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Whole Grain Cooking Guide

Easy cooking instructions for 9 healthy whole grains.

Trying to eat more whole grains? Keep trying! Grains provide a healthy boost of vitamins, minerals, fiber, antioxidants and phytonutrients. Grains are also rich in carbohydrates—the body’s main fuel supply—so we need a fair amount daily (despite what low-carb/no-carb gurus say).

What exactly is a whole grain?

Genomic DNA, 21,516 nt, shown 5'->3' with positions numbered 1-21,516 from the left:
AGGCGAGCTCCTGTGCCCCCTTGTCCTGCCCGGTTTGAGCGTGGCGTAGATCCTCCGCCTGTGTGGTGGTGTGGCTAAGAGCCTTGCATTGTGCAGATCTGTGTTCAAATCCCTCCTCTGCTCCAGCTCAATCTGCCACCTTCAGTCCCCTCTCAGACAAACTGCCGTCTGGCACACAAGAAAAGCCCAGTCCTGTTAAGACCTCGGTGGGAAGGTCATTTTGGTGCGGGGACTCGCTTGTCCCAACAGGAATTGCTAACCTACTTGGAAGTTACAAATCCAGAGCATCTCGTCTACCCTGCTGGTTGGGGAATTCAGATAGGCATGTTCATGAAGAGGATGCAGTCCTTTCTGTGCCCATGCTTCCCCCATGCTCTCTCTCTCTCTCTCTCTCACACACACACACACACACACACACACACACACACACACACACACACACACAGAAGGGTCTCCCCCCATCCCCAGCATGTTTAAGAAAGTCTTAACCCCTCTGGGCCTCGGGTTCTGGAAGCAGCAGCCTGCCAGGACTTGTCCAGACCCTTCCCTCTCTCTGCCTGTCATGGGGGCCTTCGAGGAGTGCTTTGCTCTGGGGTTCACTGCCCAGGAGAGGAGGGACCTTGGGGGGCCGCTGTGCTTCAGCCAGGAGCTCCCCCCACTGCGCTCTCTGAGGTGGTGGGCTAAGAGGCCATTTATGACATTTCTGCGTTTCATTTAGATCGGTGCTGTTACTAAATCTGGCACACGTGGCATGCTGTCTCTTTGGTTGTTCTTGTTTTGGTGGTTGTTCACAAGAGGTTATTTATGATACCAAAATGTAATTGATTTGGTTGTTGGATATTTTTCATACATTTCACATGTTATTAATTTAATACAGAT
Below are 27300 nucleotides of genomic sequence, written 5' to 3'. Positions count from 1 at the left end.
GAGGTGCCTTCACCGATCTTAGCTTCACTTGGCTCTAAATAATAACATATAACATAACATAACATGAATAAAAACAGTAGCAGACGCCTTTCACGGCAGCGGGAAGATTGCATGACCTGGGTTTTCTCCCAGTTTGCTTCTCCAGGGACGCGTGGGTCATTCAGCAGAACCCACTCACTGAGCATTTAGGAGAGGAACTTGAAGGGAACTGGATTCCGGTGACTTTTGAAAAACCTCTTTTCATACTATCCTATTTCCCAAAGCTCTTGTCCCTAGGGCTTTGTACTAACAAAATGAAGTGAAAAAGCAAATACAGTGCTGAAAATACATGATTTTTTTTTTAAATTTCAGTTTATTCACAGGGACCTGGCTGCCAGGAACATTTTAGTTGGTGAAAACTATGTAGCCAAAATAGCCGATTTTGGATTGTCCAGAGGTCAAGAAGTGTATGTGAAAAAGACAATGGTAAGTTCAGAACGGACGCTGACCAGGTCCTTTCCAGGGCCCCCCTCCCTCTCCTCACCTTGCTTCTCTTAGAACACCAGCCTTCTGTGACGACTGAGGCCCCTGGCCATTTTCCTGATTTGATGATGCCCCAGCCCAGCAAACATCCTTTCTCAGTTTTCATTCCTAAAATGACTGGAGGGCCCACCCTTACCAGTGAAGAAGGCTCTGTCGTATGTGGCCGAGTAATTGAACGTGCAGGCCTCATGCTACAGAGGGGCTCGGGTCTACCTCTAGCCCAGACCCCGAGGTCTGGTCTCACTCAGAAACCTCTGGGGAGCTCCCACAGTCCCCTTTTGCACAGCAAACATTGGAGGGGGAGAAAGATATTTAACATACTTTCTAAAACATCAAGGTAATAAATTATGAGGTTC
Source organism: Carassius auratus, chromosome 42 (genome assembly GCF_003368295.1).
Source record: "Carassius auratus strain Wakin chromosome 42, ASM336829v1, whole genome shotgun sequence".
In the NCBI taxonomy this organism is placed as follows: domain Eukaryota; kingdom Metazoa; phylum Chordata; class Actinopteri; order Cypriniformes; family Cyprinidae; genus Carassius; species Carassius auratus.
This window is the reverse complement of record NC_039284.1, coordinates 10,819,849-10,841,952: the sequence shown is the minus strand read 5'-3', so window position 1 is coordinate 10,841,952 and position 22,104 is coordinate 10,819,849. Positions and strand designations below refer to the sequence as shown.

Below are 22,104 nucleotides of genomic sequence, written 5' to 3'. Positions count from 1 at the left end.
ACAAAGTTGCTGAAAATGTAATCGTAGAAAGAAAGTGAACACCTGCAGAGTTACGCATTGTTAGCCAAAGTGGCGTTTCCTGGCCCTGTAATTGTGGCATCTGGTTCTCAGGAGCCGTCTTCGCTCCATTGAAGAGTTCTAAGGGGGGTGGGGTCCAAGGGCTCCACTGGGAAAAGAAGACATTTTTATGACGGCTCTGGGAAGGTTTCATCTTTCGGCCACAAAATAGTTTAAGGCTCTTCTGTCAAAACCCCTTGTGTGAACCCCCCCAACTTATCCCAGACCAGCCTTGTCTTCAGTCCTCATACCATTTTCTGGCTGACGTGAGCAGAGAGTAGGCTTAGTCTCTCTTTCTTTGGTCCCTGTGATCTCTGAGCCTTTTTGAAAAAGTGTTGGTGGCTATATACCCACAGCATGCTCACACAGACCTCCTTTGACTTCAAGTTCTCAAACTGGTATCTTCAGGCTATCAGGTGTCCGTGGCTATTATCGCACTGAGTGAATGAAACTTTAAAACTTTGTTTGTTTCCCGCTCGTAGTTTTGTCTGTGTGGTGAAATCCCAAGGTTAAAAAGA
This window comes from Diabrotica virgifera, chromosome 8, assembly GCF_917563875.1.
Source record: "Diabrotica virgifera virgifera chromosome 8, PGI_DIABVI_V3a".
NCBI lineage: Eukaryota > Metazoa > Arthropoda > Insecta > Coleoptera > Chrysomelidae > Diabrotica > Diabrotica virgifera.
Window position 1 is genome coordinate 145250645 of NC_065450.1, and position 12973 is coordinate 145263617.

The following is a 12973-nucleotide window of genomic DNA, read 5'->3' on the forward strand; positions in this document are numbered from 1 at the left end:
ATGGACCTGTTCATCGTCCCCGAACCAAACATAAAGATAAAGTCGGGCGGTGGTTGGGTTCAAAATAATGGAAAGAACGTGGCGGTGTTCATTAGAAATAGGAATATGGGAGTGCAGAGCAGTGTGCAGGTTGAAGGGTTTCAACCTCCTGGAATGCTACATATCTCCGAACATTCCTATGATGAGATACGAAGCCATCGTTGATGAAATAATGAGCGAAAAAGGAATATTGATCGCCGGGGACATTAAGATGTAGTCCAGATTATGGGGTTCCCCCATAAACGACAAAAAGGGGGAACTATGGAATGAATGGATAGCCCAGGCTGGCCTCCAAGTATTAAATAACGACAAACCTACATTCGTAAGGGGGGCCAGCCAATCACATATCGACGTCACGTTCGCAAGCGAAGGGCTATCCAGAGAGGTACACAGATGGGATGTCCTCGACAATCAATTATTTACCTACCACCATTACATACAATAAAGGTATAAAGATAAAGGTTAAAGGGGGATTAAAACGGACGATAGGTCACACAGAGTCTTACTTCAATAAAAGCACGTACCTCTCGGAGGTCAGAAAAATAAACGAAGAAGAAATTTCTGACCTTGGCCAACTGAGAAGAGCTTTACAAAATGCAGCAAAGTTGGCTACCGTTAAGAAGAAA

Grains are made up of three parts: the bran, germ and endosperm. The bran is the high-fiber outer coating. The germ is the protein- and nutrient-dense portion. The endosperm is a source of carbohydrate along with some protein. A grain is “whole” if these three parts have been left intact. If it’s processed (e.g., cracked, rolled or cooked), it’s still considered a whole grain if it retains its original balance of nutrients. When grains are refined the bran and germ are removed(taking many nutrients with them), leaving just the endosperm. Examples of a refined whole grain are white flour or white rice (though usually white rice is enriched to replace some of the nutrients stripped during processing).

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